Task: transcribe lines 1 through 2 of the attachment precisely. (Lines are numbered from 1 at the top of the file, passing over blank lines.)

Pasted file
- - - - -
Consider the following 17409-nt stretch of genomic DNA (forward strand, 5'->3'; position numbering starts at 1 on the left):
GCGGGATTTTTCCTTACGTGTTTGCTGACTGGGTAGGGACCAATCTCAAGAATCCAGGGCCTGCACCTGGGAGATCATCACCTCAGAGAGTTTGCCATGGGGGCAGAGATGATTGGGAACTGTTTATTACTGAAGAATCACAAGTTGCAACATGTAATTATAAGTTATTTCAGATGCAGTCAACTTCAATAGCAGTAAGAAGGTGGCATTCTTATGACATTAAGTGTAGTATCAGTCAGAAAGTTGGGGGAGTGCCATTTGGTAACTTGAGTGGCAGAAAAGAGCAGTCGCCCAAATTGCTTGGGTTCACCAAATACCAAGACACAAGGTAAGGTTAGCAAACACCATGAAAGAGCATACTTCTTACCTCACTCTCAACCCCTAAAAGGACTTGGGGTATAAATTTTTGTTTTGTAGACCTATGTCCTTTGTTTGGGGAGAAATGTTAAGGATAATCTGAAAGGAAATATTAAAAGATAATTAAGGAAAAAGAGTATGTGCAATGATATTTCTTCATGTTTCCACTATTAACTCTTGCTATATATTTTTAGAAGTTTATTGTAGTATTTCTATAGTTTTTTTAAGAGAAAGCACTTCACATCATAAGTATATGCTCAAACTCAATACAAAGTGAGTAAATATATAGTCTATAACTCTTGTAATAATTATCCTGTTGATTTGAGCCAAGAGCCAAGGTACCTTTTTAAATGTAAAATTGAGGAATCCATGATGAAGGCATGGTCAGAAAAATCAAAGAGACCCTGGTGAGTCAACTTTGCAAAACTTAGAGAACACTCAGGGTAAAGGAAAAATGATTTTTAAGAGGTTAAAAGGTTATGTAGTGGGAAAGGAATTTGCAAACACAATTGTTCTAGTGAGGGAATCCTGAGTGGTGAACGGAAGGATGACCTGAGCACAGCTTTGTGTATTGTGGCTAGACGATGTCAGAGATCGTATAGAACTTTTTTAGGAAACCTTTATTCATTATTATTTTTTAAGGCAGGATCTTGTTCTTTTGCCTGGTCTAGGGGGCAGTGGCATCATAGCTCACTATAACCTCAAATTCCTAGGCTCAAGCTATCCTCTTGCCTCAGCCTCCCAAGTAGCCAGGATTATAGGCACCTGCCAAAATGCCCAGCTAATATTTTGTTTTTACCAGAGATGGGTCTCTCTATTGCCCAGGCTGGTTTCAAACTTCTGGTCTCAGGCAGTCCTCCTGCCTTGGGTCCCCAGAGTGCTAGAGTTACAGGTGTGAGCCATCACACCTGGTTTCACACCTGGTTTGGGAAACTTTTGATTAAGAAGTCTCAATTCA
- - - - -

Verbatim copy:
Consider the following 17409-nt stretch of genomic DNA (forward strand, 5'->3'; position numbering starts at 1 on the left):
GCGGGATTTTTCCTTACGTGTTTGCTGACTGGGTAGGGACCAATCTCAAGAATCCAGGGCCTGCACCTGGGAGATCATCACCTCAGAGAGTTTGCCATGGGGGCAGAGATGATTGGGAACTGTTTATTACTGAAGAATCACAAGTTGCAACATGTAATTATAAGTTATTTCAGATGCAGTCAACTTCAATAGCAGTAAGAAGGTGGCATTCTTATGACATTAAGTGTAGTATCAGTCAGAAAGTTGGGGGAGTGCCATTTGGTAACTTGAGTGGCAGAAAAGAGCAGTCGCCCAAATTGCTTGGGTTCACCAAATACCAAGACACAAGGTAAGGTTAGCAAACACCATGAAAGAGCATACTTCTTACCTCACTCTCAACCCCTAAAAGGACTTGGGGTATAAATTTTTGTTTTGTAGACCTATGTCCTTTGTTTGGGGAGAAATGTTAAGGATAATCTGAAAGGAAATATTAAAAGATAATTAAGGAAAAAGAGTATGTGCAATGATATTTCTTCATGTTTCCACTATTAACTCTTGCTATATATTTTTAGAAGTTTATTGTAGTATTTCTATAGTTTTTTTAAGAGAAAGCACTTCACATCATAAGTATATGCTCAAACTCAATACAAAGTGAGTAAATATATAGTCTATAACTCTTGTAATAATTATCCTGTTGATTTGAGCCAAGAGCCAAGGTACCTTTTTAAATGTAAAATTGAGGAATCCATGATGAAGGCATGGTCAGAAAAATCAAAGAGACCCTGGTGAGTCAACTTTGCAAAACTTAGAGAACACTCAGGGTAAAGGAAAAATGATTTTTAAGAGGTTAAAAGGTTATGTAGTGGGAAAGGAATTTGCAAACACAATTGTTCTAGTGAGGGAATCCTGAGTGGTGAACGGAAGGATGACCTGAGCACAGCTTTGTGTATTGTGGCTAGACGATGTCAGAGATCGTATAGAACTTTTTTAGGAAACCTTTATTCATTATTATTTTTTAAGGCAGGATCTTGTTCTTTTGCCTGGTCTAGGGGGCAGTGGCATCATAGCTCACTATAACCTCAAATTCCTAGGCTCAAGCTATCCTCTTGCCTCAGCCTCCCAAGTAGCCAGGATTATAGGCACCTGCCAAAATGCCCAGCTAATATTTTGTTTTTACCAGAGATGGGTCTCTCTATTGCCCAGGCTGGTTTCAAACTTCTGGTCTCAGGCAGTCCTCCTGCCTTGGGTCCCCAGAGTGCTAGAGTTACAGGTGTGAGCCATCACACCTGGTTTCACACCTGGTTTGGGAAACTTTTGATTAAGAAGTCTCAATTCA